PROCESS: Tom Gilroy and Campbell Scott on Acting, Directing and Details, Part II
PROCESS: Tom Gilroy and Campbell Scott on Acting, Directing and Details, Part II
by Tom Gilroy
Scott: Right, and not only that, to go through the whole process is important to a director. To know that in the editing room, twenty percent of the time you’re using stuff from before the actor knew the camera was rolling or you’re taking a line from somewhere else and putting it in his mouth. So in a way, it makes you as an actor just like, “Give it up already.” Yes, you’re going to try to be good, yes you’re going to bring your shtick in, and try to be different and whatever and powerful or whatever. But ultimately you kind of have to trust the director and his tools, like editing.
Gilroy: You’re relinquishing some control.
Scott: You have to. And so, going into it knowing that it’s incredibly helpful because it’s freeing. The only environment that I said that I don’t like is a destructive one. There’s one where people are being —
Scott: — or so caught up in something that has nothing to do with the job at hand. That it’s like a bunch of people running around with their heads cut off. It’s terrible.
Gilroy: So say you’re directing Denis Leary and you feel like you got it, you got what you wanted and he says, “No, no, no. Let’s try something else, blah, blah, blah.” Your impulse is always, let him try it?
Scott: Absolutely. If there’s time. And you know there are little rules that kind of always work out. One of which is, frankly, I think the first take is always the best. Usually. I don’t care what anybody thinks. I often find myself going back and using those.
Gilroy: Do you feel like when you look at a scene, you look at it from that kind of objective sense of saying, “Oh, this scene is about this and the actors should manifest it this way” or do you approach it like an actor, like “I see this person wants this and that person wants that and that’s what creates the scene.” You know what I’m saying? One approach is an overview and the other one is in the trenches.
Scott: I think about it all the time.
Gilroy: Sometimes I find I can’t actually think about a scene until after I’ve played all three of the parts in the scene in my head, just to find out what the hell the scene is about.
Scott: I think that there’s no doubt that the way I’m comfortable approaching things is the actor-oriented way. Frankly, I’m trying to get better at just working with the script to begin with. Learning how to cut, learning how to work with the writer and encouraging them to cut or change. Once you’ve actually done that kind of work, you’re comfortable enough thinking, “I see the whole thing.” Then you just go to the actors and you say “What do you want? What does she want? And what are you going to show me? And how does that change it?” To me, the hardest thing, my little cliche is, directing is really picking the right people and encouraging them. That’s all directing really is. But you know what, that’s really hard to do.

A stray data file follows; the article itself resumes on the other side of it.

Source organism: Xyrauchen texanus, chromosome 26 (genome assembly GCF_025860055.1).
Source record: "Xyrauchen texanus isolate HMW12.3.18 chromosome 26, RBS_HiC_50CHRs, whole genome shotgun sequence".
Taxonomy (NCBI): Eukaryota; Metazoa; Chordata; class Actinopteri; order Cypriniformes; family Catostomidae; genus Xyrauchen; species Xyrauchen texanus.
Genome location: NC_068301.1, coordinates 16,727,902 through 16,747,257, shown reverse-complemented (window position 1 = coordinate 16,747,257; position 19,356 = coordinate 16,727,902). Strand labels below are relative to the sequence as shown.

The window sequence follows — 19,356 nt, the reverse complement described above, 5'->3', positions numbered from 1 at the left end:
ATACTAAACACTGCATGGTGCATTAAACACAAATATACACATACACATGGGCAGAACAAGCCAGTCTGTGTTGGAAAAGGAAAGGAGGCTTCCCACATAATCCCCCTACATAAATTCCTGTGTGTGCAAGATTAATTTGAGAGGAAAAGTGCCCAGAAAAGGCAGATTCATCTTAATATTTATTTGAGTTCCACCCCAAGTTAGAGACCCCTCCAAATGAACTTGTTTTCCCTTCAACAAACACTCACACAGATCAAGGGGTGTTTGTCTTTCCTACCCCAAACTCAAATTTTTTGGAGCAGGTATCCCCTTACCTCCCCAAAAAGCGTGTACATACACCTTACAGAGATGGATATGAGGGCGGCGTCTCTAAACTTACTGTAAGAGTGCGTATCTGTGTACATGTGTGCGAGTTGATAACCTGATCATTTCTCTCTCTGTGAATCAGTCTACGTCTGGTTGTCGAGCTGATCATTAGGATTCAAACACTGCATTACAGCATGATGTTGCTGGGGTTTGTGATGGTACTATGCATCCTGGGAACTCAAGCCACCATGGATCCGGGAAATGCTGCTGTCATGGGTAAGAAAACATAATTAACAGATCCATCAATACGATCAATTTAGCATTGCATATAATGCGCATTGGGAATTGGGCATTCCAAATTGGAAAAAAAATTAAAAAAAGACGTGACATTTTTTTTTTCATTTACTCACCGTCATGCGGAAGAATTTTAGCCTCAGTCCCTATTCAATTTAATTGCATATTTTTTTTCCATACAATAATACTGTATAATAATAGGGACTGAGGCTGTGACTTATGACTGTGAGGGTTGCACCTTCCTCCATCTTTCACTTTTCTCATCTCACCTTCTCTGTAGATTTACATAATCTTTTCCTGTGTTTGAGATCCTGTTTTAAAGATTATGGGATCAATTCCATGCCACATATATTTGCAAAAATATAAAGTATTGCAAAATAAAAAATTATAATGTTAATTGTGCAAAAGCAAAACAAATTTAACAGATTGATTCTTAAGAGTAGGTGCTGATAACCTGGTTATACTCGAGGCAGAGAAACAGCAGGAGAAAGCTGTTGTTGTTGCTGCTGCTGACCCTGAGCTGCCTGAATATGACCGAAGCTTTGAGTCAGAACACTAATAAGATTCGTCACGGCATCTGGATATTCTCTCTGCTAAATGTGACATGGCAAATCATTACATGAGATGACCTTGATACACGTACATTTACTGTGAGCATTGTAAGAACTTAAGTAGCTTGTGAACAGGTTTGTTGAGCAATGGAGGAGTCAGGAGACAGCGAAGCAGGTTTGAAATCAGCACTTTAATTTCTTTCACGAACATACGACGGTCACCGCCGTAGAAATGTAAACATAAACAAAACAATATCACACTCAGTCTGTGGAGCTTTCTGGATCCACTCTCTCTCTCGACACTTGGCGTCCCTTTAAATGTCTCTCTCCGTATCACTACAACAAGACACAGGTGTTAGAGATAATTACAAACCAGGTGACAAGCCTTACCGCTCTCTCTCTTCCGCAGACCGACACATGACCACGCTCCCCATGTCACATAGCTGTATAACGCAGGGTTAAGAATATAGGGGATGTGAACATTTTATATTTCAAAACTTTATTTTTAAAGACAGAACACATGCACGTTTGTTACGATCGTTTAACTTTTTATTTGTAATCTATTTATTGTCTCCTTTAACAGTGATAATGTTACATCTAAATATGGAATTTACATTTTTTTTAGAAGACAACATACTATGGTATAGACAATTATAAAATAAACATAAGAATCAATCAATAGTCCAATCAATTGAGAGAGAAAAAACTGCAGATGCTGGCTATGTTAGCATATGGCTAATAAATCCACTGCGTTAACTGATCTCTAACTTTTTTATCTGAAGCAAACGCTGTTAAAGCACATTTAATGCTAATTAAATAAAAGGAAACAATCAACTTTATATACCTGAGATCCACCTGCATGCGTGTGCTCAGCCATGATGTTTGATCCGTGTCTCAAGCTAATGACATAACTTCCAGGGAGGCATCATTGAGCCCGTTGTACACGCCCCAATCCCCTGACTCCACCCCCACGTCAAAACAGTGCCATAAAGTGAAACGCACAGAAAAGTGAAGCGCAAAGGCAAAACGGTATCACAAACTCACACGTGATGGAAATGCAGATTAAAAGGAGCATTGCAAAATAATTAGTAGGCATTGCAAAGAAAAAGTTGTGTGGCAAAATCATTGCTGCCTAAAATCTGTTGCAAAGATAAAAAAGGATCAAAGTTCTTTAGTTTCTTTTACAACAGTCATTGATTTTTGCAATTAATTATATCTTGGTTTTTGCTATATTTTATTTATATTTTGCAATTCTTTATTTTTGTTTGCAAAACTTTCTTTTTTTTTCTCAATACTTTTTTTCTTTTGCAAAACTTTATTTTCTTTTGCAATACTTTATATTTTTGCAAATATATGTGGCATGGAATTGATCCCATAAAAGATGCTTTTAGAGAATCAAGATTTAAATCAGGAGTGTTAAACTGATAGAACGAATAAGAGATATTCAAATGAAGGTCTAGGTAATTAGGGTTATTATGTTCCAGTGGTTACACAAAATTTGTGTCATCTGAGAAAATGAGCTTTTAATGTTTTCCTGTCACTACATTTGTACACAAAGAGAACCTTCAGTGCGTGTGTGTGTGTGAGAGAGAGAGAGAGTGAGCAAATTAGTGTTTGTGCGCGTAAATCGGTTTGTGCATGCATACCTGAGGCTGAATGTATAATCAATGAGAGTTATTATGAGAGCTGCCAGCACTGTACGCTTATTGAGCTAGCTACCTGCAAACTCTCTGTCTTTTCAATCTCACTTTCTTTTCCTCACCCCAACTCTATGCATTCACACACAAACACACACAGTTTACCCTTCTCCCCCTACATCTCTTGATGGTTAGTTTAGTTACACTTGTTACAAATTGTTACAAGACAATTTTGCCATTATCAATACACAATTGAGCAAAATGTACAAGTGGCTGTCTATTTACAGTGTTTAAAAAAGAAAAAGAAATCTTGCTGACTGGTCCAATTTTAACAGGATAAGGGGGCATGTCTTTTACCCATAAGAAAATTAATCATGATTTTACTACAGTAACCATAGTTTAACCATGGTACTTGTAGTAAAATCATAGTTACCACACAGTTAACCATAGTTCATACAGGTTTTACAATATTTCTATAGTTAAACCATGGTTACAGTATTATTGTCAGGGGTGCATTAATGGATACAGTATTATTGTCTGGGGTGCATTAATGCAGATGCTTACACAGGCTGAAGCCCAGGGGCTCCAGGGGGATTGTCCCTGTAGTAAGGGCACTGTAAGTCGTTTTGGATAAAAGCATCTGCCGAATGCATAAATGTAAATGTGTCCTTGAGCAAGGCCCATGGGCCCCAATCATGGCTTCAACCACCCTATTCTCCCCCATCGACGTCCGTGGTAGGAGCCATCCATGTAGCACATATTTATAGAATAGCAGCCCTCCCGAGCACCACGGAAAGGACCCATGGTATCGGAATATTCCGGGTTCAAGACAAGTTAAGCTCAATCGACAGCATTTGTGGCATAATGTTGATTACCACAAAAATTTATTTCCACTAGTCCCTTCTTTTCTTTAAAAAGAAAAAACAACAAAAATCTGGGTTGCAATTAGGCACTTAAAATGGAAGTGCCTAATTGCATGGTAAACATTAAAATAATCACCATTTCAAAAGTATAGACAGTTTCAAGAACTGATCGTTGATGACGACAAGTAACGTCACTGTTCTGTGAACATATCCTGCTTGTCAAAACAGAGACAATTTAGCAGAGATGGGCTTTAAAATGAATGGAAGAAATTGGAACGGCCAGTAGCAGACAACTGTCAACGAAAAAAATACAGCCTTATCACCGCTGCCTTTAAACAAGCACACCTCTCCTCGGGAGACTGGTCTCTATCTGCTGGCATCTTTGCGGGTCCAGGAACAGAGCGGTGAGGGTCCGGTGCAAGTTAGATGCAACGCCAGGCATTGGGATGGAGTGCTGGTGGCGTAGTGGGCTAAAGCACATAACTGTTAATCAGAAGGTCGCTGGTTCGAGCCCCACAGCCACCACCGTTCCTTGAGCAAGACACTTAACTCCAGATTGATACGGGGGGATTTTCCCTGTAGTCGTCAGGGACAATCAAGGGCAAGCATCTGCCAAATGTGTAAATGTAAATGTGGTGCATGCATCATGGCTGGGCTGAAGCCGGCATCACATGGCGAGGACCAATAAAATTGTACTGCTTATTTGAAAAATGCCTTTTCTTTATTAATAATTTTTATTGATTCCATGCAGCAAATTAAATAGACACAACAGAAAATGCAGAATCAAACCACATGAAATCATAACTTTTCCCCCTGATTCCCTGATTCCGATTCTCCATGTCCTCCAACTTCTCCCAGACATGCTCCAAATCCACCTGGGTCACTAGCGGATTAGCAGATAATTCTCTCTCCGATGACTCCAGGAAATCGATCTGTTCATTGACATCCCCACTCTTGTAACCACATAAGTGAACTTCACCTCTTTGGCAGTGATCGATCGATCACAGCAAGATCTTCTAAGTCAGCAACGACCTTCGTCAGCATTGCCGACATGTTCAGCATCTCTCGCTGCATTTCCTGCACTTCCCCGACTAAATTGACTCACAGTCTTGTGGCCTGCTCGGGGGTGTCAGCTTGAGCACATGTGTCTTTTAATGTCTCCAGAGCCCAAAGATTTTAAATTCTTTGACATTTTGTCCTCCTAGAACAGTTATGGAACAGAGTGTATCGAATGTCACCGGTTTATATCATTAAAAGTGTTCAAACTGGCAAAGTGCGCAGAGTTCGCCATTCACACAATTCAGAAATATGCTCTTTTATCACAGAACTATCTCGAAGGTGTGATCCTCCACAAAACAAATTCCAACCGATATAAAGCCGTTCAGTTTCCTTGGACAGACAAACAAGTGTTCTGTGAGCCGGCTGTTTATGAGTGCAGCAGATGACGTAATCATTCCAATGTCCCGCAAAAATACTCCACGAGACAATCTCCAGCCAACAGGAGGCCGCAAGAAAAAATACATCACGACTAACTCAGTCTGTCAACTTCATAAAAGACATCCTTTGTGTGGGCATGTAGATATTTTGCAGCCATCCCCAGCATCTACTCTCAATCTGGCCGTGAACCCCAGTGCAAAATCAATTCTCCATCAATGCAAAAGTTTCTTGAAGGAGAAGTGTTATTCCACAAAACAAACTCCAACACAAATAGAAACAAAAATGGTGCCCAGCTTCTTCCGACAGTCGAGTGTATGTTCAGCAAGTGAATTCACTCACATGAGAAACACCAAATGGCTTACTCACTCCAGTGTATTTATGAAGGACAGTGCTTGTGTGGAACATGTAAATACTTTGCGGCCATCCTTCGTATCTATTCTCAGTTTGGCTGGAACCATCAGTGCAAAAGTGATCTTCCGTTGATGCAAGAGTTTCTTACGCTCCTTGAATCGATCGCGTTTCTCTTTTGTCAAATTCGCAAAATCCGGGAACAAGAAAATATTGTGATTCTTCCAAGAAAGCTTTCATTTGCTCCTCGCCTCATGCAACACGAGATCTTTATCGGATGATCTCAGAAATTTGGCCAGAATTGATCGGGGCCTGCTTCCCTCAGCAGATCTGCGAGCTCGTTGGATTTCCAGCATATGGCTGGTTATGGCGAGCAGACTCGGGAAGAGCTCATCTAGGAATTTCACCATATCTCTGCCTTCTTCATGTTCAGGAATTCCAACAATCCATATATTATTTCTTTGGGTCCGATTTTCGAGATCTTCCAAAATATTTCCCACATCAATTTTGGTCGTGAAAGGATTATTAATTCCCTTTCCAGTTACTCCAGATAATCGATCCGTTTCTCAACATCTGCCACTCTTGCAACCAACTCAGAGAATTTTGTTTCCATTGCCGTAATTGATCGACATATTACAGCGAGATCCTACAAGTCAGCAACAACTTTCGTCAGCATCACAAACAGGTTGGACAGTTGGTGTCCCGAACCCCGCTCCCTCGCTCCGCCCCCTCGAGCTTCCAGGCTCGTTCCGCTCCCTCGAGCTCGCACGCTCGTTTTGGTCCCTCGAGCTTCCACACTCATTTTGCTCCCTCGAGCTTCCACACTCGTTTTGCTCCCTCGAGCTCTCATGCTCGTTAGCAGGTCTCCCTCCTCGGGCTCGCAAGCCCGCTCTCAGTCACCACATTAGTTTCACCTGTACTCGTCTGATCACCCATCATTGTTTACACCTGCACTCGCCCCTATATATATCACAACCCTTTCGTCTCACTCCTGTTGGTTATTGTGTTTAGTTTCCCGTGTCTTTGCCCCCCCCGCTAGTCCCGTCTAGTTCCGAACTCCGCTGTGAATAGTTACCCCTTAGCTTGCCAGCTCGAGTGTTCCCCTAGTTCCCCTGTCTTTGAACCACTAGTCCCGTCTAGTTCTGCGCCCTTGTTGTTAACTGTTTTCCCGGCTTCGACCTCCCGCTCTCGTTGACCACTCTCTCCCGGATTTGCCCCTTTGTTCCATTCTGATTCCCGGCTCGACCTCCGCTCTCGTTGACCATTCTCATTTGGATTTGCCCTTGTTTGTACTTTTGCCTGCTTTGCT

Gilroy: I think you have to add one more thing which is you really have to have an understanding of what the story is. I learned this mostly from writing. It’s like, yeah, it might be interesting to have this little flashback about your childhood in Nicaragua, but ultimately it’s not what this movie’s about.
Scott: That happens in the editing room as well. There’s nothing more freeing in the editing room than when you actually get to that place, which is horrifying, and you start to pull shit out. Even in Shakespeare when I did this “Hamlet” film. “Hamlet!” I mean, what’s wrong with that play? Nothing. Just say it. That’s it! Just make sure everybody’s good, but the fact is that it’s still a film and film is a different, slightly different language.
Gilroy: How much of what you did on stage in your two productions of “Hamlet” affect how you ultimately ended up blocking it, shooting it and framing it in the film version?
Scott: I first did “Hamlet” ten years ago. And I think that there’s no doubt that I was pretty clear about the adaptation I wanted to film because I had ten years of rehearsal basically. And it wouldn’t leave me. It was just a very personal identification with the role and with the play and that’s what I wanted to film. And you’re never going to get everything you want but there was an intimate way of seeing that huge play that I was very fascinated by in trying to do. As far as real blocking, I think you’d be surprised at how much remained, maybe not in the exact blocking but certainly in the dynamics of the scenes. You know: worked once, worked the second time, why change it?